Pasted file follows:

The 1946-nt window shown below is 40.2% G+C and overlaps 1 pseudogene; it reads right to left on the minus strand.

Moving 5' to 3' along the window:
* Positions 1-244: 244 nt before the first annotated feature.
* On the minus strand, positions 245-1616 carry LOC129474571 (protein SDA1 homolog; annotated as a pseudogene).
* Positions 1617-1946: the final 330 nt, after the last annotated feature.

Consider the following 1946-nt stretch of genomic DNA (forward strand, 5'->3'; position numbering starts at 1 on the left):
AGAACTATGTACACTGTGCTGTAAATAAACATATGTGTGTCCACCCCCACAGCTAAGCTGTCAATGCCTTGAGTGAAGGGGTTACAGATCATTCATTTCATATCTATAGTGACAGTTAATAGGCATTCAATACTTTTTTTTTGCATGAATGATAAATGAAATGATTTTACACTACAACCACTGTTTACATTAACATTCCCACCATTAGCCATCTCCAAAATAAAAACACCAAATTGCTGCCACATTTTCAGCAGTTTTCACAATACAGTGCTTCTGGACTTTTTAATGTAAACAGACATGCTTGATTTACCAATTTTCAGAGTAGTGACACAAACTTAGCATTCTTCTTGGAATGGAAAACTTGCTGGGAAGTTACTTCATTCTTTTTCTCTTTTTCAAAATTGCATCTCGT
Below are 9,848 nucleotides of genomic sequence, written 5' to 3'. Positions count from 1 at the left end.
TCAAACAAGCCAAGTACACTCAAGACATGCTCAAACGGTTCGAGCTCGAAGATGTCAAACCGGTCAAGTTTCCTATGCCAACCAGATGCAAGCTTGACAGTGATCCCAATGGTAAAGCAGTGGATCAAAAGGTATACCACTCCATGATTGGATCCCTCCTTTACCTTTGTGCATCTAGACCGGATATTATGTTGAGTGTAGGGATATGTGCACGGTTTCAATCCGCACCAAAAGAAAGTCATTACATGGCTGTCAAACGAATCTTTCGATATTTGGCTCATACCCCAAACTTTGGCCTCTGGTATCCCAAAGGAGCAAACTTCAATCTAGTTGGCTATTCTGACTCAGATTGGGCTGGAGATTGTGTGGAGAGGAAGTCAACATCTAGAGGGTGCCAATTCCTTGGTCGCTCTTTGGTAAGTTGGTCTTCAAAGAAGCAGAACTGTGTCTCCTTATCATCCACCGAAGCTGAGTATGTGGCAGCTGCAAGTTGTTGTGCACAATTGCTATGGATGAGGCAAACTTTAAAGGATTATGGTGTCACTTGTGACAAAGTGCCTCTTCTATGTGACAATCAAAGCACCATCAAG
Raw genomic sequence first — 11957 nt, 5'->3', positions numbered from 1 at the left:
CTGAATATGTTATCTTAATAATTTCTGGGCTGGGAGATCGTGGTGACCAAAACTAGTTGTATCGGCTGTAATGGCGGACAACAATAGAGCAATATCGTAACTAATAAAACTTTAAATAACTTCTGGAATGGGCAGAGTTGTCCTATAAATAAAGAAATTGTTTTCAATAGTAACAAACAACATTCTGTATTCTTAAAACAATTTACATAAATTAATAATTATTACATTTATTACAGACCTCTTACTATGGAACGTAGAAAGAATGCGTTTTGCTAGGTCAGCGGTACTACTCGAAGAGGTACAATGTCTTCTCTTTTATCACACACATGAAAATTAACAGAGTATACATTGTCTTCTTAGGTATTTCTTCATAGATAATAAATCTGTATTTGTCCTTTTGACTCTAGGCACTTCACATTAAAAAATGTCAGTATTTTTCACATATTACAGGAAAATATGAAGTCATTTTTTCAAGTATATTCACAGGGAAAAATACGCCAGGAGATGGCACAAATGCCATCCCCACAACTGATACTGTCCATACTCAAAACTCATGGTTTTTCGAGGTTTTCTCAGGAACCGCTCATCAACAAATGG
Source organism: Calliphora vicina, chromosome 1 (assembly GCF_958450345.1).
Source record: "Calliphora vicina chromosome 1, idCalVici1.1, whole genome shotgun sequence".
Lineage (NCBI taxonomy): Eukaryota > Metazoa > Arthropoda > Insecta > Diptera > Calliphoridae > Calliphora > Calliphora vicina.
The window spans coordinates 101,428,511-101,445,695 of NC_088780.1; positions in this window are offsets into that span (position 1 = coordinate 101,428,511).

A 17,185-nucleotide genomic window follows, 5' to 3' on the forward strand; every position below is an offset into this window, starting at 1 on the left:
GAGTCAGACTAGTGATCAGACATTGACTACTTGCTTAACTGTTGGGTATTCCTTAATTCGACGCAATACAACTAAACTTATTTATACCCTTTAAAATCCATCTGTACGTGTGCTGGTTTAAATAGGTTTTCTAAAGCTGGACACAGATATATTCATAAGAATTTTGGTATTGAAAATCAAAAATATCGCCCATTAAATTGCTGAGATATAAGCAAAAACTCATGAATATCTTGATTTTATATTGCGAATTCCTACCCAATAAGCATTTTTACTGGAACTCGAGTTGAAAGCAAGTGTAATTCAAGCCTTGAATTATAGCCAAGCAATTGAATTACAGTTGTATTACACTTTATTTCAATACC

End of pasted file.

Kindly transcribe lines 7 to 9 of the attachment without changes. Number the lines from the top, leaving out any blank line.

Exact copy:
AGAACTATGTACACTGTGCTGTAAATAAACATATGTGTGTCCACCCCCACAGCTAAGCTGTCAATGCCTTGAGTGAAGGGGTTACAGATCATTCATTTCATATCTATAGTGACAGTTAATAGGCATTCAATACTTTTTTTTTGCATGAATGATAAATGAAATGATTTTACACTACAACCACTGTTTACATTAACATTCCCACCATTAGCCATCTCCAAAATAAAAACACCAAATTGCTGCCACATTTTCAGCAGTTTTCACAATACAGTGCTTCTGGACTTTTTAATGTAAACAGACATGCTTGATTTACCAATTTTCAGAGTAGTGACACAAACTTAGCATTCTTCTTGGAATGGAAAACTTGCTGGGAAGTTACTTCATTCTTTTTCTCTTTTTCAAAATTGCATCTCGT
Below are 9,848 nucleotides of genomic sequence, written 5' to 3'. Positions count from 1 at the left end.
TCAAACAAGCCAAGTACACTCAAGACATGCTCAAACGGTTCGAGCTCGAAGATGTCAAACCGGTCAAGTTTCCTATGCCAACCAGATGCAAGCTTGACAGTGATCCCAATGGTAAAGCAGTGGATCAAAAGGTATACCACTCCATGATTGGATCCCTCCTTTACCTTTGTGCATCTAGACCGGATATTATGTTGAGTGTAGGGATATGTGCACGGTTTCAATCCGCACCAAAAGAAAGTCATTACATGGCTGTCAAACGAATCTTTCGATATTTGGCTCATACCCCAAACTTTGGCCTCTGGTATCCCAAAGGAGCAAACTTCAATCTAGTTGGCTATTCTGACTCAGATTGGGCTGGAGATTGTGTGGAGAGGAAGTCAACATCTAGAGGGTGCCAATTCCTTGGTCGCTCTTTGGTAAGTTGGTCTTCAAAGAAGCAGAACTGTGTCTCCTTATCATCCACCGAAGCTGAGTATGTGGCAGCTGCAAGTTGTTGTGCACAATTGCTATGGATGAGGCAAACTTTAAAGGATTATGGTGTCACTTGTGACAAAGTGCCTCTTCTATGTGACAATCAAAGCACCATCAAG